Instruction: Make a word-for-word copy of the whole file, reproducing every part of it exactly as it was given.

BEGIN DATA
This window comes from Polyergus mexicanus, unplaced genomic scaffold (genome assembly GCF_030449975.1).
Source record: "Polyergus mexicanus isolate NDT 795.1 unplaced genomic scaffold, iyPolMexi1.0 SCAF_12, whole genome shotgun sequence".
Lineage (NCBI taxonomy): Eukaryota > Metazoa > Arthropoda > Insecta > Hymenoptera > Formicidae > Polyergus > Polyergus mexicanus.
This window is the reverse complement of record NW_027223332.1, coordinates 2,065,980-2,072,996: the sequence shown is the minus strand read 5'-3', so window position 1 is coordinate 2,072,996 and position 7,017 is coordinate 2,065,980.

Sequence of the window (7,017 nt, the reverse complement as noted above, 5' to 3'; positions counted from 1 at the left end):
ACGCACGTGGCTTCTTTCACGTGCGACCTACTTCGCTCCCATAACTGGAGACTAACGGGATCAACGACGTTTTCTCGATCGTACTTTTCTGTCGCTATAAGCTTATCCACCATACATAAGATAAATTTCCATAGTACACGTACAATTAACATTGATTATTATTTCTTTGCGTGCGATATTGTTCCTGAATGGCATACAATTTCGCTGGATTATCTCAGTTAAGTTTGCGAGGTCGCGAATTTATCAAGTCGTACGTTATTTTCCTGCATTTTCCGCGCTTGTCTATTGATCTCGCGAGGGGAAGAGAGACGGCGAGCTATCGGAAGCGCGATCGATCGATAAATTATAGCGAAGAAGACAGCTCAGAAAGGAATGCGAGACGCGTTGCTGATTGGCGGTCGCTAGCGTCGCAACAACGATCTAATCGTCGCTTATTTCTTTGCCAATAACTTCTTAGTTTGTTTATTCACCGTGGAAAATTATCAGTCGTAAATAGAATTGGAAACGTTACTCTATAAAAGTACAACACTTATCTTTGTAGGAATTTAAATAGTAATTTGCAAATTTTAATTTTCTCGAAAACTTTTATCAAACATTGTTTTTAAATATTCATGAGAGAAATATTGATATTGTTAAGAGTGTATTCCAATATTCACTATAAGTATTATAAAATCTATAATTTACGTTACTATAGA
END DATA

This window comes from Polyergus mexicanus, unplaced genomic scaffold (genome assembly GCF_030449975.1).
Source record: "Polyergus mexicanus isolate NDT 795.1 unplaced genomic scaffold, iyPolMexi1.0 SCAF_12, whole genome shotgun sequence".
Lineage (NCBI taxonomy): Eukaryota > Metazoa > Arthropoda > Insecta > Hymenoptera > Formicidae > Polyergus > Polyergus mexicanus.
This window is the reverse complement of record NW_027223332.1, coordinates 2,065,980-2,072,996: the sequence shown is the minus strand read 5'-3', so window position 1 is coordinate 2,072,996 and position 7,017 is coordinate 2,065,980.

Sequence of the window (7,017 nt, the reverse complement as noted above, 5' to 3'; positions counted from 1 at the left end):
ACGCACGTGGCTTCTTTCACGTGCGACCTACTTCGCTCCCATAACTGGAGACTAACGGGATCAACGACGTTTTCTCGATCGTACTTTTCTGTCGCTATAAGCTTATCCACCATACATAAGATAAATTTCCATAGTACACGTACAATTAACATTGATTATTATTTCTTTGCGTGCGATATTGTTCCTGAATGGCATACAATTTCGCTGGATTATCTCAGTTAAGTTTGCGAGGTCGCGAATTTATCAAGTCGTACGTTATTTTCCTGCATTTTCCGCGCTTGTCTATTGATCTCGCGAGGGGAAGAGAGACGGCGAGCTATCGGAAGCGCGATCGATCGATAAATTATAGCGAAGAAGACAGCTCAGAAAGGAATGCGAGACGCGTTGCTGATTGGCGGTCGCTAGCGTCGCAACAACGATCTAATCGTCGCTTATTTCTTTGCCAATAACTTCTTAGTTTGTTTATTCACCGTGGAAAATTATCAGTCGTAAATAGAATTGGAAACGTTACTCTATAAAAGTACAACACTTATCTTTGTAGGAATTTAAATAGTAATTTGCAAATTTTAATTTTCTCGAAAACTTTTATCAAACATTGTTTTTAAATATTCATGAGAGAAATATTGATATTGTTAAGAGTGTATTCCAATATTCACTATAAGTATTATAAAATCTATAATTTACGTTACTATAGA